These are all popular axioms we hear in the payments world. Depending on who you talk to, all of these can be true.
Lowcards.com recently published an article, 82% of Americans Still Carry Cash, which cites a J.D. Power Pulse Survey finding that the majority of consumers still use cash and that stores should be required to accept cash.
When asked if they carry cash, 82% of respondents said they normally have cash on hand, and 25% said they usually have at least $50 in cash. Surprisingly, cash was more popular than card payments: 67% of participants said they had used cash in the last week, while 61% said they had used a debit card and 54% used a credit card. Only 20% of consumers said they used a mobile wallet to make a purchase.
According to the Fed 2018 Findings from the Diary of Consumer Payment Choice, cash makes up roughly one in three transactions in the U.S. This article found that the bulk of cash transactions are for low ticket items.
Mercator’s own findings back up this insight. This spring, in our Buyer Insights PaymentsTracker (formerly Customer Merchant Experience Survey) we asked 3,000 U.S. consumers the payment methods they use most often at a variety of merchant locations and, as the graph below indicates, cash is strongest at those locations that traditionally have low dollar volume transactions.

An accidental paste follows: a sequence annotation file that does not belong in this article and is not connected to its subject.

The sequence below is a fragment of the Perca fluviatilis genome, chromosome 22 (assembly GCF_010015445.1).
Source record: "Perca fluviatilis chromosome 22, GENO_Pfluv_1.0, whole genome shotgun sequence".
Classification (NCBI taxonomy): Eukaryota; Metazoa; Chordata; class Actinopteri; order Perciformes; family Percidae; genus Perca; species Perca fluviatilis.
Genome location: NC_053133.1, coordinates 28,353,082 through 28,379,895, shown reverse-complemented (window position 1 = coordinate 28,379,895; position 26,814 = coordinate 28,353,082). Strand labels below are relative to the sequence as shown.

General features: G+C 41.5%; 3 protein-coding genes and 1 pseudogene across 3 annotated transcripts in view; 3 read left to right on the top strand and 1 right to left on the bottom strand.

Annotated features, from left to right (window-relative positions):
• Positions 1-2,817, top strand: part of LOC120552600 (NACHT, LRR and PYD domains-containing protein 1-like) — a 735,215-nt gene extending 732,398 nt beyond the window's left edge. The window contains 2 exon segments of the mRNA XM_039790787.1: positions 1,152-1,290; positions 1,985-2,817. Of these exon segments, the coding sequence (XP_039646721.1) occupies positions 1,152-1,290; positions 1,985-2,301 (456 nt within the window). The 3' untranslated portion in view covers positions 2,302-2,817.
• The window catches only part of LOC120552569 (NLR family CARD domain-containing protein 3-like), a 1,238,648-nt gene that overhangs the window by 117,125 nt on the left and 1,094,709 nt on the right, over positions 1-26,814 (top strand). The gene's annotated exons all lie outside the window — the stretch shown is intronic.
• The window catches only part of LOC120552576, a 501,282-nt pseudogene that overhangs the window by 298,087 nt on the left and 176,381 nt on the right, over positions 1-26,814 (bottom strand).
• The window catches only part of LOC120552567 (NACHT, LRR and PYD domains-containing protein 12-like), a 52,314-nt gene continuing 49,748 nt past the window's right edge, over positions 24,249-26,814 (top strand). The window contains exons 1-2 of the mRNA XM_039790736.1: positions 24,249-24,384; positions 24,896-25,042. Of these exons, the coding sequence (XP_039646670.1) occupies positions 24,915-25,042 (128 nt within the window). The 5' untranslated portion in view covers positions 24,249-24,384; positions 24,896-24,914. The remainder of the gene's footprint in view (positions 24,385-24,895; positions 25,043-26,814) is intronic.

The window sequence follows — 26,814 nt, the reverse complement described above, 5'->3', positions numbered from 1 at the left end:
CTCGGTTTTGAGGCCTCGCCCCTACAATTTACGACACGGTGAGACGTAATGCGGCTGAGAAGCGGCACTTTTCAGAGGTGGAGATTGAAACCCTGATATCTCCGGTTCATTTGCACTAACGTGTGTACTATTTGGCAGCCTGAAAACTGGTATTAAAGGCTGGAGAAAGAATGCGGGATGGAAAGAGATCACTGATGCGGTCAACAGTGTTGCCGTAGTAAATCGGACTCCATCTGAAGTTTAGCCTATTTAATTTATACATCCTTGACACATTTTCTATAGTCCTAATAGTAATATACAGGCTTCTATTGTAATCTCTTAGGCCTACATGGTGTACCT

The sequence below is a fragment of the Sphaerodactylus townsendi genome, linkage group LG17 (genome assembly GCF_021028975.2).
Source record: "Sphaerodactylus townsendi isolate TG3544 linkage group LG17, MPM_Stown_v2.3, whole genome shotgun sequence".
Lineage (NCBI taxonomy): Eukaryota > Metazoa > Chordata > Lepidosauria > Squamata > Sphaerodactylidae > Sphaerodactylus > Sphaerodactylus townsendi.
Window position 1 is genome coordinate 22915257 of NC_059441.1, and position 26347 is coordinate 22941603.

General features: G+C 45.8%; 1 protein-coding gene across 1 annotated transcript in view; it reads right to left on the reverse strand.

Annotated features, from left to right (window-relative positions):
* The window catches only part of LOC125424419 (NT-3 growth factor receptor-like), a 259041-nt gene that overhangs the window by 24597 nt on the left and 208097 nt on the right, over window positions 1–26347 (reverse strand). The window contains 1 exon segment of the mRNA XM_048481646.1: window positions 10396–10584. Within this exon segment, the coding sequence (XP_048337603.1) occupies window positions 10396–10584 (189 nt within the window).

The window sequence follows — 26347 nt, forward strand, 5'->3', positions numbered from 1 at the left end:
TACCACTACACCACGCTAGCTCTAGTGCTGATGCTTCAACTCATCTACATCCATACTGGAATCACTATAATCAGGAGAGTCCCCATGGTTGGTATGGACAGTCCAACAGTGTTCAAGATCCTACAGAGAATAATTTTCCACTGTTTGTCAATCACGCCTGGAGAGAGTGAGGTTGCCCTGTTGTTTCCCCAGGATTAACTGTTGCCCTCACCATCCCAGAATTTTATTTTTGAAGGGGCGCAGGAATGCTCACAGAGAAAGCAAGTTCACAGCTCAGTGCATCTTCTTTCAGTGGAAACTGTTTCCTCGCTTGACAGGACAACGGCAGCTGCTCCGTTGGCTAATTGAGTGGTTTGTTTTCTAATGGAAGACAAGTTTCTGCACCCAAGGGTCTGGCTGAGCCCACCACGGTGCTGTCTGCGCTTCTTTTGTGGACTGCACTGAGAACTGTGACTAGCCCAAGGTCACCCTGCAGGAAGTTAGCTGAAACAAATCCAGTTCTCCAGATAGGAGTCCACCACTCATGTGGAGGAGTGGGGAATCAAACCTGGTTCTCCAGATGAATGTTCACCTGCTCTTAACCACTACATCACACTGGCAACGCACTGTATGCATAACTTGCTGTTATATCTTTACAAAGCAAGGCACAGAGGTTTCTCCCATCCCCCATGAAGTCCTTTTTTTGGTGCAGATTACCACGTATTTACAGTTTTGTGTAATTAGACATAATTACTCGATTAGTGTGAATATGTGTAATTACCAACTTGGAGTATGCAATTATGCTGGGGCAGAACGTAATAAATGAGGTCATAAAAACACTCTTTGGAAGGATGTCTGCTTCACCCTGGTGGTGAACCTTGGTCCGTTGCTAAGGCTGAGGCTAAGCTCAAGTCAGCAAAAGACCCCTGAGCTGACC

It is important to note that there are still consumers whose primary method of payment is cash. Often, these individuals feel it is the best way for them to manage their money. Further, there are also people who operate outside of the traditional banking system for whom credit and debit may not be an option.
Another factor at play is illustrated in the graph above: Some consumers change their payment choice based upon the type of merchant they are shopping at. For some shoppers, the type of merchant, or even specific store, dictates what they take out of their wallet.
Cashs may be losing popularity, but news of its death is exaggerated.
Overview by Peter Reville, Director, Primary Research Services at Mercator Advisory Group